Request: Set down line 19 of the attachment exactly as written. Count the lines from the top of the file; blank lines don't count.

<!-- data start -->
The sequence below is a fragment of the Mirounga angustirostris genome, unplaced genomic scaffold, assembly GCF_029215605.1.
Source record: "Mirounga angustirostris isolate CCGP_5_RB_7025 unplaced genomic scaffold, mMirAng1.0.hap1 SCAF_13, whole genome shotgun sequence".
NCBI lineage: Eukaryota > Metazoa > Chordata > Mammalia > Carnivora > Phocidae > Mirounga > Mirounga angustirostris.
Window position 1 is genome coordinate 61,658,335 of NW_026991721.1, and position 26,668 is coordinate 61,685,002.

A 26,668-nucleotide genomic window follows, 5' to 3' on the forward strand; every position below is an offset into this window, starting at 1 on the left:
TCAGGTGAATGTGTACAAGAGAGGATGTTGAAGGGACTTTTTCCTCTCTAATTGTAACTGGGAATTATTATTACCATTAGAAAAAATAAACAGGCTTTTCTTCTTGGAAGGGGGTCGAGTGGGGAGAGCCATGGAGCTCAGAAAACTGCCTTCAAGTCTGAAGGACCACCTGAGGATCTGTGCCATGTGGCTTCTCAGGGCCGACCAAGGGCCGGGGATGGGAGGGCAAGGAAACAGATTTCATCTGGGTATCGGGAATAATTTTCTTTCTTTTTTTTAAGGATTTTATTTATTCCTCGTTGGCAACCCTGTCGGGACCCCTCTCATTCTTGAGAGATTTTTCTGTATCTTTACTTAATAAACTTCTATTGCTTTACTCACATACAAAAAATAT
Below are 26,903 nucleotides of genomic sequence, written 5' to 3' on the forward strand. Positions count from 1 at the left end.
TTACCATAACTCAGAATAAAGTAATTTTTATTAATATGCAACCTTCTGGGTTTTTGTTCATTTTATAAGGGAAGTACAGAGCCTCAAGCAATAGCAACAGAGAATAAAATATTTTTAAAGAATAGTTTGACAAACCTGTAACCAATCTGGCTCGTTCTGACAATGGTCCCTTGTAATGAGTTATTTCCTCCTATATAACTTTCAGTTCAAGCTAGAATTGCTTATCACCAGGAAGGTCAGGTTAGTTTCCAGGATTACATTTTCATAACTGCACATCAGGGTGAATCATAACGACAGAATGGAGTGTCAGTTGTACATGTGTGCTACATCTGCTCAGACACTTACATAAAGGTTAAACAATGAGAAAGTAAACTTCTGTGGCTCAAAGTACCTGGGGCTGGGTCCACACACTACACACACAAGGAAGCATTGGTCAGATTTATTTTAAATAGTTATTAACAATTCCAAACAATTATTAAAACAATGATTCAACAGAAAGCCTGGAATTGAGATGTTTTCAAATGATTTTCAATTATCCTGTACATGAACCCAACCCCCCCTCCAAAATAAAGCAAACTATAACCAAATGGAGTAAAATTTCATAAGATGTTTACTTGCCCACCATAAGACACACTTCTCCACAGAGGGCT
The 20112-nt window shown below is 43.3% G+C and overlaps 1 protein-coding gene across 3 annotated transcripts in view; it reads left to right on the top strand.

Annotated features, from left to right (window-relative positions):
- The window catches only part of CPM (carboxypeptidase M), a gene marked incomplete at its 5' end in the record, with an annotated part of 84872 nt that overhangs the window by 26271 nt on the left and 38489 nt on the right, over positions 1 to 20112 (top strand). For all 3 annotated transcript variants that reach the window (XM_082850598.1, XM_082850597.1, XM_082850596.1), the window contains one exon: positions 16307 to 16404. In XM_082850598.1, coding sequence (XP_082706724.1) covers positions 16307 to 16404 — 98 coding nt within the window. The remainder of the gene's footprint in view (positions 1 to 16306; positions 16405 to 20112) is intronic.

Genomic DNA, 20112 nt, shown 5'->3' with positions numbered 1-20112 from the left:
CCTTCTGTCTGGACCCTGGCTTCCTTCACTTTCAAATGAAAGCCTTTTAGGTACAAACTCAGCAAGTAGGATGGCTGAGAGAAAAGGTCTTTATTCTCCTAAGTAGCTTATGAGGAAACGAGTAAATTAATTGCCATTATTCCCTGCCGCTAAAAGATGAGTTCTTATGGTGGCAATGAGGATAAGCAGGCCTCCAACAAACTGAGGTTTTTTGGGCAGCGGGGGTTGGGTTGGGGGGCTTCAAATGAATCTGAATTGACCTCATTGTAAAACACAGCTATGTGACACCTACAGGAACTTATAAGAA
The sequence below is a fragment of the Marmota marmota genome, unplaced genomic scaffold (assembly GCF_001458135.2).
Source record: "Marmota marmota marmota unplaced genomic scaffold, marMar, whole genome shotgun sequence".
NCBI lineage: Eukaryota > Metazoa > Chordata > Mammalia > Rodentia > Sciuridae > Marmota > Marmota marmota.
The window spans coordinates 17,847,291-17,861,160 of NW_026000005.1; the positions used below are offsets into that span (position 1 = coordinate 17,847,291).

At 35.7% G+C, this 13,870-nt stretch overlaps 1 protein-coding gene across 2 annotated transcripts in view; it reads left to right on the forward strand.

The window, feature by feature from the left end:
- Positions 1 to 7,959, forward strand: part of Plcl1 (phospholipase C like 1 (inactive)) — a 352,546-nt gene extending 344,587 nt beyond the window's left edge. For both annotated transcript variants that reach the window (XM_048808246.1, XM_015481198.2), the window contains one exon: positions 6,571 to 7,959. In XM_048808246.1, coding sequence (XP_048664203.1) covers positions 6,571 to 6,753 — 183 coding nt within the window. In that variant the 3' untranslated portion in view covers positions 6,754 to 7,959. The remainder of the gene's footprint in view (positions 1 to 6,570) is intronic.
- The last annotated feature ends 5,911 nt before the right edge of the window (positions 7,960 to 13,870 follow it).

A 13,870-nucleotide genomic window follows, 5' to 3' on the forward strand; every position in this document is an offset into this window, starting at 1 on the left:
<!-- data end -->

The window, feature by feature from the left end: